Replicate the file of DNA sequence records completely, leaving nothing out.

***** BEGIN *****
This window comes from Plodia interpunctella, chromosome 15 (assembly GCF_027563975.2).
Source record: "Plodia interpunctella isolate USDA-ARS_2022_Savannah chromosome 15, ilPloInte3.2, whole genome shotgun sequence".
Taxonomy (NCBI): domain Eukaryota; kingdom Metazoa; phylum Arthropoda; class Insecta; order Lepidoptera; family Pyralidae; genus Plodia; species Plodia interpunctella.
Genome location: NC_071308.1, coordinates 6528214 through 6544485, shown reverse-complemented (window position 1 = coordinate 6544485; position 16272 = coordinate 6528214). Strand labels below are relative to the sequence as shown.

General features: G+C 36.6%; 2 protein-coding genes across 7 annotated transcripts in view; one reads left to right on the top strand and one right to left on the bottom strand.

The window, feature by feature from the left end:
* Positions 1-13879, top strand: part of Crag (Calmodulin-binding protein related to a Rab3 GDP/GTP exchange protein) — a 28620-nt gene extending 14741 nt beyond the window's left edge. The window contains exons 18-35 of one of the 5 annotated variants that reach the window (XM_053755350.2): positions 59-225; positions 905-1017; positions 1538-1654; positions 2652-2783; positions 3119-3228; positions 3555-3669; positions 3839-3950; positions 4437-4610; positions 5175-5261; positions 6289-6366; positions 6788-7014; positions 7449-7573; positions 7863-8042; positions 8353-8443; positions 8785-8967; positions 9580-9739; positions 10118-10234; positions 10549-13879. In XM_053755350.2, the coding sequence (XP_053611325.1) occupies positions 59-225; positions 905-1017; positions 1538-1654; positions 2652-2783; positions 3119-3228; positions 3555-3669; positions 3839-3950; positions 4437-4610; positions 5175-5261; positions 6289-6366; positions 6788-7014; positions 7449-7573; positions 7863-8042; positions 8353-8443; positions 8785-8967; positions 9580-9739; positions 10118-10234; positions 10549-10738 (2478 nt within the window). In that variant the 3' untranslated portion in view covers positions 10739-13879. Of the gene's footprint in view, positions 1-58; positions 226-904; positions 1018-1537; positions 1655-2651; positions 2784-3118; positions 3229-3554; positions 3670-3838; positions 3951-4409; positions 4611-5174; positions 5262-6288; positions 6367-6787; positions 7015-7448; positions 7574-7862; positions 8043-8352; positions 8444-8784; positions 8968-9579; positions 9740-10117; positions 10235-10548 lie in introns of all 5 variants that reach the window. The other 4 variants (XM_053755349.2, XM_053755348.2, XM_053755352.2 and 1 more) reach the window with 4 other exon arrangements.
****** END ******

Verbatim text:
This window comes from Plodia interpunctella, chromosome 15 (assembly GCF_027563975.2).
Source record: "Plodia interpunctella isolate USDA-ARS_2022_Savannah chromosome 15, ilPloInte3.2, whole genome shotgun sequence".
Taxonomy (NCBI): domain Eukaryota; kingdom Metazoa; phylum Arthropoda; class Insecta; order Lepidoptera; family Pyralidae; genus Plodia; species Plodia interpunctella.
Genome location: NC_071308.1, coordinates 6528214 through 6544485, shown reverse-complemented (window position 1 = coordinate 6544485; position 16272 = coordinate 6528214). Strand labels below are relative to the sequence as shown.

General features: G+C 36.6%; 2 protein-coding genes across 7 annotated transcripts in view; one reads left to right on the top strand and one right to left on the bottom strand.

The window, feature by feature from the left end:
* Positions 1-13879, top strand: part of Crag (Calmodulin-binding protein related to a Rab3 GDP/GTP exchange protein) — a 28620-nt gene extending 14741 nt beyond the window's left edge. The window contains exons 18-35 of one of the 5 annotated variants that reach the window (XM_053755350.2): positions 59-225; positions 905-1017; positions 1538-1654; positions 2652-2783; positions 3119-3228; positions 3555-3669; positions 3839-3950; positions 4437-4610; positions 5175-5261; positions 6289-6366; positions 6788-7014; positions 7449-7573; positions 7863-8042; positions 8353-8443; positions 8785-8967; positions 9580-9739; positions 10118-10234; positions 10549-13879. In XM_053755350.2, the coding sequence (XP_053611325.1) occupies positions 59-225; positions 905-1017; positions 1538-1654; positions 2652-2783; positions 3119-3228; positions 3555-3669; positions 3839-3950; positions 4437-4610; positions 5175-5261; positions 6289-6366; positions 6788-7014; positions 7449-7573; positions 7863-8042; positions 8353-8443; positions 8785-8967; positions 9580-9739; positions 10118-10234; positions 10549-10738 (2478 nt within the window). In that variant the 3' untranslated portion in view covers positions 10739-13879. Of the gene's footprint in view, positions 1-58; positions 226-904; positions 1018-1537; positions 1655-2651; positions 2784-3118; positions 3229-3554; positions 3670-3838; positions 3951-4409; positions 4611-5174; positions 5262-6288; positions 6367-6787; positions 7015-7448; positions 7574-7862; positions 8043-8352; positions 8444-8784; positions 8968-9579; positions 9740-10117; positions 10235-10548 lie in introns of all 5 variants that reach the window. The other 4 variants (XM_053755349.2, XM_053755348.2, XM_053755352.2 and 1 more) reach the window with 4 other exon arrangements.